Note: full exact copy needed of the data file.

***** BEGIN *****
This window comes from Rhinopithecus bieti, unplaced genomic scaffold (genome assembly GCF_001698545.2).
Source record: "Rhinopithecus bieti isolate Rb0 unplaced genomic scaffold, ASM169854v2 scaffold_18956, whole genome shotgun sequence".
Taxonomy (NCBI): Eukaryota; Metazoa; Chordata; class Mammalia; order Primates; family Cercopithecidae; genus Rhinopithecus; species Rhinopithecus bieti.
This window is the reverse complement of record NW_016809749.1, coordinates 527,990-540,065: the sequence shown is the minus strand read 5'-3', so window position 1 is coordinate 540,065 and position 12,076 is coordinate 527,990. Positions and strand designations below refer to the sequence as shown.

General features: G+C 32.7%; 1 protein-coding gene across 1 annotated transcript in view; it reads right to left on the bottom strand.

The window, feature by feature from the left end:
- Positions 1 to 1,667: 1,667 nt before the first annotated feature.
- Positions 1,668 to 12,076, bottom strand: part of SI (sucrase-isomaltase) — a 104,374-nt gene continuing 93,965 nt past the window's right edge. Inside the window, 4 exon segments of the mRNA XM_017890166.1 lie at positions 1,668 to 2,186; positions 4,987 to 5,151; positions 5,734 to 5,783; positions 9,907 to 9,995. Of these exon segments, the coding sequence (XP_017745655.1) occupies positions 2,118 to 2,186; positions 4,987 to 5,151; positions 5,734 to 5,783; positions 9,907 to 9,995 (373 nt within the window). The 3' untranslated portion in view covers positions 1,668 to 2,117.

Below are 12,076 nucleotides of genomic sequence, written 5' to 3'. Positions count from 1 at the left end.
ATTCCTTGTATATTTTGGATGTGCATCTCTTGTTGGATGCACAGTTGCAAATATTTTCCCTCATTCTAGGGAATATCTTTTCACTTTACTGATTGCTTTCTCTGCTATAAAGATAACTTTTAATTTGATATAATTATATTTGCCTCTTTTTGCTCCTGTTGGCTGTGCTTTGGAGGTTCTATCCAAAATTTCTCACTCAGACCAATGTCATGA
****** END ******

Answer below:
This window comes from Rhinopithecus bieti, unplaced genomic scaffold (genome assembly GCF_001698545.2).
Source record: "Rhinopithecus bieti isolate Rb0 unplaced genomic scaffold, ASM169854v2 scaffold_18956, whole genome shotgun sequence".
Taxonomy (NCBI): Eukaryota; Metazoa; Chordata; class Mammalia; order Primates; family Cercopithecidae; genus Rhinopithecus; species Rhinopithecus bieti.
This window is the reverse complement of record NW_016809749.1, coordinates 527,990-540,065: the sequence shown is the minus strand read 5'-3', so window position 1 is coordinate 540,065 and position 12,076 is coordinate 527,990. Positions and strand designations below refer to the sequence as shown.

General features: G+C 32.7%; 1 protein-coding gene across 1 annotated transcript in view; it reads right to left on the bottom strand.

The window, feature by feature from the left end:
- Positions 1 to 1,667: 1,667 nt before the first annotated feature.
- Positions 1,668 to 12,076, bottom strand: part of SI (sucrase-isomaltase) — a 104,374-nt gene continuing 93,965 nt past the window's right edge. Inside the window, 4 exon segments of the mRNA XM_017890166.1 lie at positions 1,668 to 2,186; positions 4,987 to 5,151; positions 5,734 to 5,783; positions 9,907 to 9,995. Of these exon segments, the coding sequence (XP_017745655.1) occupies positions 2,118 to 2,186; positions 4,987 to 5,151; positions 5,734 to 5,783; positions 9,907 to 9,995 (373 nt within the window). The 3' untranslated portion in view covers positions 1,668 to 2,117.

Below are 12,076 nucleotides of genomic sequence, written 5' to 3'. Positions count from 1 at the left end.
ATTCCTTGTATATTTTGGATGTGCATCTCTTGTTGGATGCACAGTTGCAAATATTTTCCCTCATTCTAGGGAATATCTTTTCACTTTACTGATTGCTTTCTCTGCTATAAAGATAACTTTTAATTTGATATAATTATATTTGCCTCTTTTTGCTCCTGTTGGCTGTGCTTTGGAGGTTCTATCCAAAATTTCTCACTCAGACCAATGTCATGA